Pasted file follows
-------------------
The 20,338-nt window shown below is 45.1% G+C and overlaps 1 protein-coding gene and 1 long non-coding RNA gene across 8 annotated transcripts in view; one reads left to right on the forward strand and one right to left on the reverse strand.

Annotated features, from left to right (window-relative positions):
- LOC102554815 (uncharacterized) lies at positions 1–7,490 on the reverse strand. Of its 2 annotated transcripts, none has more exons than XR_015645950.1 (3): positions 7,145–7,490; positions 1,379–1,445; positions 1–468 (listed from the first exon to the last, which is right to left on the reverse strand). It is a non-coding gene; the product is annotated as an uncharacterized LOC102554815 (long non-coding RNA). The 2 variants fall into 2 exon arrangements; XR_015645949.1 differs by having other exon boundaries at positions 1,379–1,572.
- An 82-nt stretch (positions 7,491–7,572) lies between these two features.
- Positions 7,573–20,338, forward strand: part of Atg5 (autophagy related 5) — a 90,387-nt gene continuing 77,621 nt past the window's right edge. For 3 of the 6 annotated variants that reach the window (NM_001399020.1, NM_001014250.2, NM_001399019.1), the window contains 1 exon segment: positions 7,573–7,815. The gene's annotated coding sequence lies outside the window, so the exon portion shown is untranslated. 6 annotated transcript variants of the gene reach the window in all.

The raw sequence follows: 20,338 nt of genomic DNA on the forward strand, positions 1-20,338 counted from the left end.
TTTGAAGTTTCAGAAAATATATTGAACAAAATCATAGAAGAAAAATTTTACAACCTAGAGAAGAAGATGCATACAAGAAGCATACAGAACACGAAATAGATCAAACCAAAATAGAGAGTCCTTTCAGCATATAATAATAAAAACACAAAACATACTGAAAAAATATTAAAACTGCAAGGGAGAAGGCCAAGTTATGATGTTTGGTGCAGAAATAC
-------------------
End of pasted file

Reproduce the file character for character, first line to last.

The 20,338-nt window shown below is 45.1% G+C and overlaps 1 protein-coding gene and 1 long non-coding RNA gene across 8 annotated transcripts in view; one reads left to right on the forward strand and one right to left on the reverse strand.

Annotated features, from left to right (window-relative positions):
- LOC102554815 (uncharacterized) lies at positions 1–7,490 on the reverse strand. Of its 2 annotated transcripts, none has more exons than XR_015645950.1 (3): positions 7,145–7,490; positions 1,379–1,445; positions 1–468 (listed from the first exon to the last, which is right to left on the reverse strand). It is a non-coding gene; the product is annotated as an uncharacterized LOC102554815 (long non-coding RNA). The 2 variants fall into 2 exon arrangements; XR_015645949.1 differs by having other exon boundaries at positions 1,379–1,572.
- An 82-nt stretch (positions 7,491–7,572) lies between these two features.
- Positions 7,573–20,338, forward strand: part of Atg5 (autophagy related 5) — a 90,387-nt gene continuing 77,621 nt past the window's right edge. For 3 of the 6 annotated variants that reach the window (NM_001399020.1, NM_001014250.2, NM_001399019.1), the window contains 1 exon segment: positions 7,573–7,815. The gene's annotated coding sequence lies outside the window, so the exon portion shown is untranslated. 6 annotated transcript variants of the gene reach the window in all.

The raw sequence follows: 20,338 nt of genomic DNA on the forward strand, positions 1-20,338 counted from the left end.
TTTGAAGTTTCAGAAAATATATTGAACAAAATCATAGAAGAAAAATTTTACAACCTAGAGAAGAAGATGCATACAAGAAGCATACAGAACACGAAATAGATCAAACCAAAATAGAGAGTCCTTTCAGCATATAATAATAAAAACACAAAACATACTGAAAAAATATTAAAACTGCAAGGGAGAAGGCCAAGTTATGATGTTTGGTGCAGAAATAC